Home > Sports > Fractured wrist… cracked rib… it's broomball, the corporate edition

Fractured wrist… cracked rib… it's broomball, the corporate edition

Last Friday, my company completed its annual kick-off meeting with a “Fun Day” event at a local ice rink. The whole company (well, about 50 of our 80 or so) was going to play a spirited game of broomball, which is akin to hockey except you wear tennis shoes and use a broom-like implement to sweep a ball on the ice towards a goal. It is, in the words of a teammate, an event that’s just “begging for injuries.”

Have you ever tried to walk on ice? A tad slippery, eh? Ever tried to chase after a ball, dodge competitors and use a stick to “shoot” a ball towards a goal without falling? Well, that’s even trickier.

Now, this was the second time my employer tried broomball. The first time, we had half as many employees, so we divided into two teams and merely tried to score without falling (similar to my goals at college bars when I was 19, but that’s another story). The “winner” received nothing more than a pat on the back and bragging rights. No real injuries, just a few bruised backsides and a few more bruised egos.

This time around, they split us into four teams and then offered the winning team a $50 gift card. By doing this, the powers-that-be made two vital mistakes:

  1. Any reward is enough for people to peg the competitive needle. I’m talking $50 at a local burger joint. You’d think we were competing for the antidote. Holy crap!
  2. By dividing us into teams, they started a “we vs. they” mentality. On the good side, the teams crossed departmental lines, so instead of the typical “them vs. us” (sales vs. marketing, etc.), we bonded with new colleagues to beat down a new enemy. Sweet! On the bad side, well, people got competitive. About broomball. Did I mention that we were swinging sticks and running with on a slippery surface? Oh well, we did have helmets on.

Now, if there’s one thing I’m good at, it’s steering clear of dangerous situations. This is why I’ve never been in a fight. Always trying to punk out two steps in advance.

So, I convinced my new teammates that, based on our previous broomball experience, I was a top-flight goalie. And it was true – the other time, I only gave up two goals. My logic then and now is the same: as goalie, I don’t have to move around and “mix it up.” So, I “volunteered” (i.e., begged) to be goalie. Then, I made them believe that my surname is French-Canadian for “badass.” Faster than you can say “Ed Belfour,” I’m tending goal for the Grey team.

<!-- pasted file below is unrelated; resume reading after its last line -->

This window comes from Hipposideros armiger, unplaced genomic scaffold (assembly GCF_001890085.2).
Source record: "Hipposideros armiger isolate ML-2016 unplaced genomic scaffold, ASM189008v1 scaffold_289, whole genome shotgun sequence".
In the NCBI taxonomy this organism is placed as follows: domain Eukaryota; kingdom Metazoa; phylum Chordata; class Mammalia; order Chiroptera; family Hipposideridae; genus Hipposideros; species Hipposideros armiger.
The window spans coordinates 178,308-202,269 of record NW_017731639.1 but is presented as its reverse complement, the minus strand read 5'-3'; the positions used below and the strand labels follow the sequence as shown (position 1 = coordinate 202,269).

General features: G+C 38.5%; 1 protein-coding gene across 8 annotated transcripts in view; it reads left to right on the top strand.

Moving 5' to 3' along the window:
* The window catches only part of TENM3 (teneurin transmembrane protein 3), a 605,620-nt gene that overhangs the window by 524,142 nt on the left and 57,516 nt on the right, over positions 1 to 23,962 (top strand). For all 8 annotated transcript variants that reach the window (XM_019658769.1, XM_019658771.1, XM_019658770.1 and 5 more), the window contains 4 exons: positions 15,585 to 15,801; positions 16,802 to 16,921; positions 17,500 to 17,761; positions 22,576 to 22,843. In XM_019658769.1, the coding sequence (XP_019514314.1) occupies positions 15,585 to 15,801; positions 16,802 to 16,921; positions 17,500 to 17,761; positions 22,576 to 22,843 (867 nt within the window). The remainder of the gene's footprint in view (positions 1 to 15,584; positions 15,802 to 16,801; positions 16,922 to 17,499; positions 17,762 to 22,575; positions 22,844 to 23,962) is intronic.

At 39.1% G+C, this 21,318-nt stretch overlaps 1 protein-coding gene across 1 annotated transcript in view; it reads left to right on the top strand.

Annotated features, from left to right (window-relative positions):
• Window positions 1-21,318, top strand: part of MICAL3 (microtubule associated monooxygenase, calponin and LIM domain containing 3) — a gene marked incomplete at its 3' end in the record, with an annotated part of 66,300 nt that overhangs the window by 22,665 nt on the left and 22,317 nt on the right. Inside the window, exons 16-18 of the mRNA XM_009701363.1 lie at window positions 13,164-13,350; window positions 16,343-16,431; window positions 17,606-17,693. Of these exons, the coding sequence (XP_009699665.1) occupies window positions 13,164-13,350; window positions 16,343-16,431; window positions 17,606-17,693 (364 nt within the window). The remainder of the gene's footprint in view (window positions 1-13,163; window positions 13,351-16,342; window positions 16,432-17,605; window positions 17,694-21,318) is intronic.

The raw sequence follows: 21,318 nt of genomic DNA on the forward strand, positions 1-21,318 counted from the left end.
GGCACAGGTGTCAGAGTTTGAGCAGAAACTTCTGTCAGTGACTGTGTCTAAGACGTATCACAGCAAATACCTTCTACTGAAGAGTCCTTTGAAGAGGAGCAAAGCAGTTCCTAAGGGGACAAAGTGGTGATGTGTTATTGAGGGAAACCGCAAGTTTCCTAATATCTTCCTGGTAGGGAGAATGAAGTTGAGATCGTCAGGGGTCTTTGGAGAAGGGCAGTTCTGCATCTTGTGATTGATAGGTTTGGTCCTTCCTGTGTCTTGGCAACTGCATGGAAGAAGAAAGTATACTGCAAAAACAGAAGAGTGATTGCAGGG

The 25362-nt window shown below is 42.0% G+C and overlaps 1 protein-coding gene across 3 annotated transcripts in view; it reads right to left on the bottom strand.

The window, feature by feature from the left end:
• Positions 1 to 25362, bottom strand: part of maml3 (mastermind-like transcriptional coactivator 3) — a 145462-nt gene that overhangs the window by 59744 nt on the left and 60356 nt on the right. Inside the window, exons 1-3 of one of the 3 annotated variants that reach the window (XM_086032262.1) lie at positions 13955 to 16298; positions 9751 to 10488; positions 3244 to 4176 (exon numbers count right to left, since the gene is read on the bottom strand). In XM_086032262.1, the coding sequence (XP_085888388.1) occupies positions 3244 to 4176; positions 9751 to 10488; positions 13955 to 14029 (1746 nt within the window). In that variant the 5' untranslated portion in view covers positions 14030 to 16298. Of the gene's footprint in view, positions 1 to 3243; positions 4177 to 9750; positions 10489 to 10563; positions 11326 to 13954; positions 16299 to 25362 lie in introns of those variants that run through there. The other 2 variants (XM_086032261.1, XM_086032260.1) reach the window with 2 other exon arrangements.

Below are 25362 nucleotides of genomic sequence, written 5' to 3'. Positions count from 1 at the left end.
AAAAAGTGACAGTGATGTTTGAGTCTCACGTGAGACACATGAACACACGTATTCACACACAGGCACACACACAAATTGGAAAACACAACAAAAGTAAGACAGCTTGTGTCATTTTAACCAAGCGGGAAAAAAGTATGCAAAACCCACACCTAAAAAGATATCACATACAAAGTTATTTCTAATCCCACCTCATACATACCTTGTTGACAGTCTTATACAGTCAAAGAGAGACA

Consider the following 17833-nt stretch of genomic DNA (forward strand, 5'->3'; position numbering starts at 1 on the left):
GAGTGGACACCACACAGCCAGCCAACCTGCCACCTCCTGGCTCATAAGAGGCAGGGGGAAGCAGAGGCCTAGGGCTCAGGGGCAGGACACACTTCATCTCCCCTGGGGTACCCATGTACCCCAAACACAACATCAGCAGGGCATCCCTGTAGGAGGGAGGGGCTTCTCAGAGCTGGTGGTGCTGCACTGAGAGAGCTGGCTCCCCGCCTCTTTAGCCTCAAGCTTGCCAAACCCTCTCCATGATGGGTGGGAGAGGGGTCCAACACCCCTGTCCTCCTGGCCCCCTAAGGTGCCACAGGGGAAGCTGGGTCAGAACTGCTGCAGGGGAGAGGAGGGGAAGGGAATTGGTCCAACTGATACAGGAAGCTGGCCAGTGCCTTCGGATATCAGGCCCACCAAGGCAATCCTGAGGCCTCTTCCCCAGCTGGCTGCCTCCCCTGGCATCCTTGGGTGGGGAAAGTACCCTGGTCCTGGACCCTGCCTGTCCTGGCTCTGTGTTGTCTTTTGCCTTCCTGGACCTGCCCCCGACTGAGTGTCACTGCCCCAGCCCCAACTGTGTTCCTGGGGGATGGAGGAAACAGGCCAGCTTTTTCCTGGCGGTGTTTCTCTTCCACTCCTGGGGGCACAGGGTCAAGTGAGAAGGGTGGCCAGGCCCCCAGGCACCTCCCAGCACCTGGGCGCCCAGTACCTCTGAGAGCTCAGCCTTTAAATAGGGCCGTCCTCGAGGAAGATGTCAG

Then the play began, and boy, it got crazy – fast. It was like Murderball without the feel-good story of handicapped participants. I saw wipeouts of varying shapes and sizes. Within five minutes, one of our developers lost his footing and for a split second, he was three feet above the ice, completely horizontal and readying for a butt-first reunion on the ice. As goalie, my “safe” job became quite harrowing, as wave after wave of white-collar colleagues descended on me – swinging sticks, kicking and hollering up a storm. It was, in a word, terrifying.

However, I wasn’t immune to the spirit of the day. I even hit the ice in a futile attempt to keep the ball out of the goal several times. Of course, I doubt other goalies immediately transitioned to the fetal position so quickly. Yeah, I’m hardcore.

The final tally from the “Fun Day” was one broken bone in the wrist (by my chief defender, a five-foot-nothing enforcer who always had my back) and a cracked rib (suffered by another goalie who foolishly left the crease for more adventure… the dumbass). Several others were complaining today of soreness, sprains and various aches. Yep, three days later, and we’re still suffering the effects.

I think it’s safe to say that the company won’t be doing a broomball excursion anytime soon. Perhaps next time, we’ll just play tackle football at the local park. I call goalie.

Categories: Sports
  1. No comments yet.
  1. No trackbacks yet.

Leave a Reply

Fill in your details below or click an icon to log in:

WordPress.com Logo

You are commenting using your WordPress.com account. Log Out / Change )

Twitter picture

You are commenting using your Twitter account. Log Out / Change )

Facebook photo

You are commenting using your Facebook account. Log Out / Change )

Google+ photo

You are commenting using your Google+ account. Log Out / Change )

Connecting to %s

%d bloggers like this: